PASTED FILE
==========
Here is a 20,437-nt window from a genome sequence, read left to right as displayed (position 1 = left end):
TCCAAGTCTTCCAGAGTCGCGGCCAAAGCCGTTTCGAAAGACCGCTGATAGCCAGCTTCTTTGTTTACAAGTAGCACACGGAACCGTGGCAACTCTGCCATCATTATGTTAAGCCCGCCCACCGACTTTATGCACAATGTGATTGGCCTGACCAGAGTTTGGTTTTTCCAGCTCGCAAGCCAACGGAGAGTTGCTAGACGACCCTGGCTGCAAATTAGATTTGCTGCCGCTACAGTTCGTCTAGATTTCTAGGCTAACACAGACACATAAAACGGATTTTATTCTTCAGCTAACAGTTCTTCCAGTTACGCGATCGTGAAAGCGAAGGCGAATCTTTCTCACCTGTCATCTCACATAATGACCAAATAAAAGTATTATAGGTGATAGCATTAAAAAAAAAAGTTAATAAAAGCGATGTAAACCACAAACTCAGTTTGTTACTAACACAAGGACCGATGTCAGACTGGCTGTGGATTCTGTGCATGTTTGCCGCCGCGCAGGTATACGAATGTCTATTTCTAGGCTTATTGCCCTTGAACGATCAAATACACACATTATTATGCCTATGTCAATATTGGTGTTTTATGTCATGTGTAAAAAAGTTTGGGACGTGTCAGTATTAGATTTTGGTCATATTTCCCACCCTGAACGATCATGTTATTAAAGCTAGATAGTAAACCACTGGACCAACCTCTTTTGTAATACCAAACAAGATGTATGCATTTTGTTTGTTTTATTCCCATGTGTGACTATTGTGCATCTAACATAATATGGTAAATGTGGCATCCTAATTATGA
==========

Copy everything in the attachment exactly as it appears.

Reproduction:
Here is a 20,437-nt window from a genome sequence, read left to right as displayed (position 1 = left end):
TCCAAGTCTTCCAGAGTCGCGGCCAAAGCCGTTTCGAAAGACCGCTGATAGCCAGCTTCTTTGTTTACAAGTAGCACACGGAACCGTGGCAACTCTGCCATCATTATGTTAAGCCCGCCCACCGACTTTATGCACAATGTGATTGGCCTGACCAGAGTTTGGTTTTTCCAGCTCGCAAGCCAACGGAGAGTTGCTAGACGACCCTGGCTGCAAATTAGATTTGCTGCCGCTACAGTTCGTCTAGATTTCTAGGCTAACACAGACACATAAAACGGATTTTATTCTTCAGCTAACAGTTCTTCCAGTTACGCGATCGTGAAAGCGAAGGCGAATCTTTCTCACCTGTCATCTCACATAATGACCAAATAAAAGTATTATAGGTGATAGCATTAAAAAAAAAAGTTAATAAAAGCGATGTAAACCACAAACTCAGTTTGTTACTAACACAAGGACCGATGTCAGACTGGCTGTGGATTCTGTGCATGTTTGCCGCCGCGCAGGTATACGAATGTCTATTTCTAGGCTTATTGCCCTTGAACGATCAAATACACACATTATTATGCCTATGTCAATATTGGTGTTTTATGTCATGTGTAAAAAAGTTTGGGACGTGTCAGTATTAGATTTTGGTCATATTTCCCACCCTGAACGATCATGTTATTAAAGCTAGATAGTAAACCACTGGACCAACCTCTTTTGTAATACCAAACAAGATGTATGCATTTTGTTTGTTTTATTCCCATGTGTGACTATTGTGCATCTAACATAATATGGTAAATGTGGCATCCTAATTATGA